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Variables

Variables in PHP are identified by a dollar sign followed by the variable name. Variables don't need to be declared, and they have no type until they are assigned a value. The following code fragment shows a variable $var assigned the value of an expression, the integer 15. Therefore, $var is defined as being of type integer.

$var = 15;

Because the variable in this example is used by assigning a value to it, it's implicitly declared. Variables in PHP are simple: when they are used, the type is implicitly defined-or redefined-and the variable implicitly declared.

The variable type can change over the lifetime of the variable. Consider an example:

$var = 15;
$var = "Sarah the Cat";

This fragment is acceptable in PHP. The type of $var changes from integer to string as the variable is reassigned. Letting PHP change the type of a variable as the context changes is very flexible and a little dangerous.

Variable names are case-sensitive in PHP, so $Variable, $variable, $VAriable, and $VARIABLE are all different variables.

One of the most common sources of bugs in PHP is failing to detect that more than one variable has accidentally been created. The flexibility of PHP is a great feature but is also dangerous. We discuss later how to set the error reporting of PHP so that it creates warning messages sensitive to unassigned variables being used.


Types

PHP has four scalar types-boolean, float, integer, and string-and two compound types, array and object.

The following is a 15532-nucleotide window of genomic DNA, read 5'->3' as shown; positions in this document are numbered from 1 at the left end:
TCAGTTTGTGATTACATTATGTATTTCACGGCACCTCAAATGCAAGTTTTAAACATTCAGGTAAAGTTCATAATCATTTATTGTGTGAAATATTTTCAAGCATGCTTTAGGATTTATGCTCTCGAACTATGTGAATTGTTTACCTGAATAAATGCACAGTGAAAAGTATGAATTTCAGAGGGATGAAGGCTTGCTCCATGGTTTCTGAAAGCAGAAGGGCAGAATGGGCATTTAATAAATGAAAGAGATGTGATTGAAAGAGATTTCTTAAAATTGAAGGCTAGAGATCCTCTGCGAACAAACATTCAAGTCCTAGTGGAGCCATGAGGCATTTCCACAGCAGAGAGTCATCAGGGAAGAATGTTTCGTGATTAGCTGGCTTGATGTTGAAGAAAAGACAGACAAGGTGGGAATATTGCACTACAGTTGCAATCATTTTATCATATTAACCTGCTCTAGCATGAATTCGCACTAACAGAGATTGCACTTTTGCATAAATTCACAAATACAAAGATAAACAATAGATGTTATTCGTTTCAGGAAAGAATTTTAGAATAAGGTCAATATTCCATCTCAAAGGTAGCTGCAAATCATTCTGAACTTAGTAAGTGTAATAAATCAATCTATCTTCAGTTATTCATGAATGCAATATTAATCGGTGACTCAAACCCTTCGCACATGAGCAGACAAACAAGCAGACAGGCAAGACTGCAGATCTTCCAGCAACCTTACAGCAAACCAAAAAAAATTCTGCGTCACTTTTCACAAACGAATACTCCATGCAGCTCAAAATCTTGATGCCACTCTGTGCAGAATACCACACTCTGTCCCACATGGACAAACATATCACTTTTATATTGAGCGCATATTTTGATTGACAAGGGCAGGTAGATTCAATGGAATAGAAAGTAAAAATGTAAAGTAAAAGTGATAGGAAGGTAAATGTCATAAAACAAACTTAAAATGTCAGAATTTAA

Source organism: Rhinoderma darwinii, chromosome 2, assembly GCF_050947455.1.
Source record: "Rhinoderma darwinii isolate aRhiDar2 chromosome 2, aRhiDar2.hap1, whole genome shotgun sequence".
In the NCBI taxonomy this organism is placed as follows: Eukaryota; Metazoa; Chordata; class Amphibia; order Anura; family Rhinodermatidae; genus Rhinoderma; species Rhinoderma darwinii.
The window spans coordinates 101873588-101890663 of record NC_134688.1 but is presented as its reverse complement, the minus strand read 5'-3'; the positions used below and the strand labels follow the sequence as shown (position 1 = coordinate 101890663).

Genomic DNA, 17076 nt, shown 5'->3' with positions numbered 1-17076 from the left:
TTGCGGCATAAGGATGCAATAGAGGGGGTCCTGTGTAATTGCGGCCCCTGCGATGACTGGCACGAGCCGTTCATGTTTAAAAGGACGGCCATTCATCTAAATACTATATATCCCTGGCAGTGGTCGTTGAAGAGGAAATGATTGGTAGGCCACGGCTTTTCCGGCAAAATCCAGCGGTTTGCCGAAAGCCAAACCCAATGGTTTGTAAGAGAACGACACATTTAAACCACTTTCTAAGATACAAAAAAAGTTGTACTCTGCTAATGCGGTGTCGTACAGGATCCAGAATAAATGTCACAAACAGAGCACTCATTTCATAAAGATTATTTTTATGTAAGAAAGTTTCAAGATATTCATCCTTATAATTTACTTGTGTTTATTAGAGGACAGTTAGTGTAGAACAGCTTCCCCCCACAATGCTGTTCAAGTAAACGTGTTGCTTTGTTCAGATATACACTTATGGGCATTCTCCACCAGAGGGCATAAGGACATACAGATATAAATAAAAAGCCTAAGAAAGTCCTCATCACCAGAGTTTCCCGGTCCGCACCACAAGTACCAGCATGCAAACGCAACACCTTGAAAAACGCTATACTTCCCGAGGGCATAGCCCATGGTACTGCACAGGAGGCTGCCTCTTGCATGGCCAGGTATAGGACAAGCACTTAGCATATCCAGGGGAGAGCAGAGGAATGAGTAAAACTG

We present function prototypes that specify the types of arguments and return values. There are many functions that allow arguments or return values to be of different types, which we describe as mixed.

Variables of a scalar type can contain a single value at any given time. Variables of a compound type-array or object-are made up of multiple scalar values or other compound values. Arrays and objects have their own sections later in this chapter. Other aspects of variables-including global variables and scope-are discussed later, with user-defined functions.

Boolean variables are as simple as they get: they can be assigned either true or false. Here are two example assignments of a Boolean variable:

$variable = false;
$test = true;

An integer is a whole number, while a float is a number that has an exponent and a fractional part. The number 123.01 is a float, and so is 123.0. The number 123 is an integer. Consider the following two examples:

// This is an integer
$var1 = 6;
// This is a float
$var2 = 6.0;

A float can also be represented using an exponential notation:

// This is a float that equals 1120
$var3 = 1.12e3;
// This is also a float that equals 0.02
$var4 = 2e-2

You've already seen examples of strings earlier, when echo( ) and print( ) were introduced, and string literals are covered further in Section 2.6. Consider two example string variables:

$variable = "This is a string";
$test = 'This is also a string';

Constants

Constants associate a name with a simple, scalar value. For example, the Boolean values true and false are constants associated with the values 1 and 0, respectively. It's also common to declare constants in a script. Consider this example constant declaration:

define("pi", 3.14159);
// This outputs 3.14159
echo pi;

Constants aren't preceded by a $ character; they can't be changed once they have been defined; they can be accessed anywhere in a script, regardless of where they are declared; and they can only be simple, scalar values.

Constants are useful because they allow parameters internal to the script to be grouped. When one parameter changes-for example, if you define a new maximum number of lines per web page-you can alter this constant parameter in only one place and not throughout the code.

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